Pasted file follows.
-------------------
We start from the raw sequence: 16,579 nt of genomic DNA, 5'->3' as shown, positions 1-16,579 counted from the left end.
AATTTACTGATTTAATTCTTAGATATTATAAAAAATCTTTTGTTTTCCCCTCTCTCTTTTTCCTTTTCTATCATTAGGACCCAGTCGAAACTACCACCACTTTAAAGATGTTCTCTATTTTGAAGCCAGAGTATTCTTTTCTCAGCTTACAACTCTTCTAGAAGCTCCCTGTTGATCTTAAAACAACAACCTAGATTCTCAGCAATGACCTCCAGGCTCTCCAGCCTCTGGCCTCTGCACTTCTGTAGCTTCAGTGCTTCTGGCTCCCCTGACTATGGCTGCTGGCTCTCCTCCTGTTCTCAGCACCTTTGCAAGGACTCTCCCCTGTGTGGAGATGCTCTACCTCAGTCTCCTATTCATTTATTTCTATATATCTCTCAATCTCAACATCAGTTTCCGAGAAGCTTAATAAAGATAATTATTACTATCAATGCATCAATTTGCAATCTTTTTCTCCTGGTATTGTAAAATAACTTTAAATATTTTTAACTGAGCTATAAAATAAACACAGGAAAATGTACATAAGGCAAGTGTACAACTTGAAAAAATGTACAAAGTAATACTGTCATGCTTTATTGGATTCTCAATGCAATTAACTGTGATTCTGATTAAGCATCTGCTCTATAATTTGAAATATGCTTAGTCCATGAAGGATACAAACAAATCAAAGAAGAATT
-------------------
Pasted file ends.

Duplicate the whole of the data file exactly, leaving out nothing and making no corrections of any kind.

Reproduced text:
We start from the raw sequence: 16,579 nt of genomic DNA, 5'->3' as shown, positions 1-16,579 counted from the left end.
AATTTACTGATTTAATTCTTAGATATTATAAAAAATCTTTTGTTTTCCCCTCTCTCTTTTTCCTTTTCTATCATTAGGACCCAGTCGAAACTACCACCACTTTAAAGATGTTCTCTATTTTGAAGCCAGAGTATTCTTTTCTCAGCTTACAACTCTTCTAGAAGCTCCCTGTTGATCTTAAAACAACAACCTAGATTCTCAGCAATGACCTCCAGGCTCTCCAGCCTCTGGCCTCTGCACTTCTGTAGCTTCAGTGCTTCTGGCTCCCCTGACTATGGCTGCTGGCTCTCCTCCTGTTCTCAGCACCTTTGCAAGGACTCTCCCCTGTGTGGAGATGCTCTACCTCAGTCTCCTATTCATTTATTTCTATATATCTCTCAATCTCAACATCAGTTTCCGAGAAGCTTAATAAAGATAATTATTACTATCAATGCATCAATTTGCAATCTTTTTCTCCTGGTATTGTAAAATAACTTTAAATATTTTTAACTGAGCTATAAAATAAACACAGGAAAATGTACATAAGGCAAGTGTACAACTTGAAAAAATGTACAAAGTAATACTGTCATGCTTTATTGGATTCTCAATGCAATTAACTGTGATTCTGATTAAGCATCTGCTCTATAATTTGAAATATGCTTAGTCCATGAAGGATACAAACAAATCAAAGAAGAATT